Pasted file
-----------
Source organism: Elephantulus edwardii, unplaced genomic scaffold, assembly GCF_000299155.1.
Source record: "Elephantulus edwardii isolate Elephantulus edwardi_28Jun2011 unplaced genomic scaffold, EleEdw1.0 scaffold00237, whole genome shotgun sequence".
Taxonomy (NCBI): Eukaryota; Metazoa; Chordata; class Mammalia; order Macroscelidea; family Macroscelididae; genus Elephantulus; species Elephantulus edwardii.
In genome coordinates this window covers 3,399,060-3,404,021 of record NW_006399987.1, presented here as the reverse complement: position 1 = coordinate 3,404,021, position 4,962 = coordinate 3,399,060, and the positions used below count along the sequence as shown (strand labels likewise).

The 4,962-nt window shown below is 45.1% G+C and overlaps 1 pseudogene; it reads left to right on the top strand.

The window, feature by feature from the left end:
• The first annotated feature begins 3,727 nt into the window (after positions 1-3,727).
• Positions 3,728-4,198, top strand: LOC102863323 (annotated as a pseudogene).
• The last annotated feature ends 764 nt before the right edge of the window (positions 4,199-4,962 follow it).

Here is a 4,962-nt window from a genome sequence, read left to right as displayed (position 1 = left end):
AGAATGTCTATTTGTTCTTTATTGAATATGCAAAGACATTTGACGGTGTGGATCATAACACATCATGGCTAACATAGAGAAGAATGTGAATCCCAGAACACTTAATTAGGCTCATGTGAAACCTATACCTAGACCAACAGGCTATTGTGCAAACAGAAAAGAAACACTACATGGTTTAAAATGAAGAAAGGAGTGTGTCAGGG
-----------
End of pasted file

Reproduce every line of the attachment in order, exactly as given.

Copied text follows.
Source organism: Elephantulus edwardii, unplaced genomic scaffold, assembly GCF_000299155.1.
Source record: "Elephantulus edwardii isolate Elephantulus edwardi_28Jun2011 unplaced genomic scaffold, EleEdw1.0 scaffold00237, whole genome shotgun sequence".
Taxonomy (NCBI): Eukaryota; Metazoa; Chordata; class Mammalia; order Macroscelidea; family Macroscelididae; genus Elephantulus; species Elephantulus edwardii.
In genome coordinates this window covers 3,399,060-3,404,021 of record NW_006399987.1, presented here as the reverse complement: position 1 = coordinate 3,404,021, position 4,962 = coordinate 3,399,060, and the positions used below count along the sequence as shown (strand labels likewise).

The 4,962-nt window shown below is 45.1% G+C and overlaps 1 pseudogene; it reads left to right on the top strand.

The window, feature by feature from the left end:
• The first annotated feature begins 3,727 nt into the window (after positions 1-3,727).
• Positions 3,728-4,198, top strand: LOC102863323 (annotated as a pseudogene).
• The last annotated feature ends 764 nt before the right edge of the window (positions 4,199-4,962 follow it).

Here is a 4,962-nt window from a genome sequence, read left to right as displayed (position 1 = left end):
AGAATGTCTATTTGTTCTTTATTGAATATGCAAAGACATTTGACGGTGTGGATCATAACACATCATGGCTAACATAGAGAAGAATGTGAATCCCAGAACACTTAATTAGGCTCATGTGAAACCTATACCTAGACCAACAGGCTATTGTGCAAACAGAAAAGAAACACTACATGGTTTAAAATGAAGAAAGGAGTGTGTCAGGG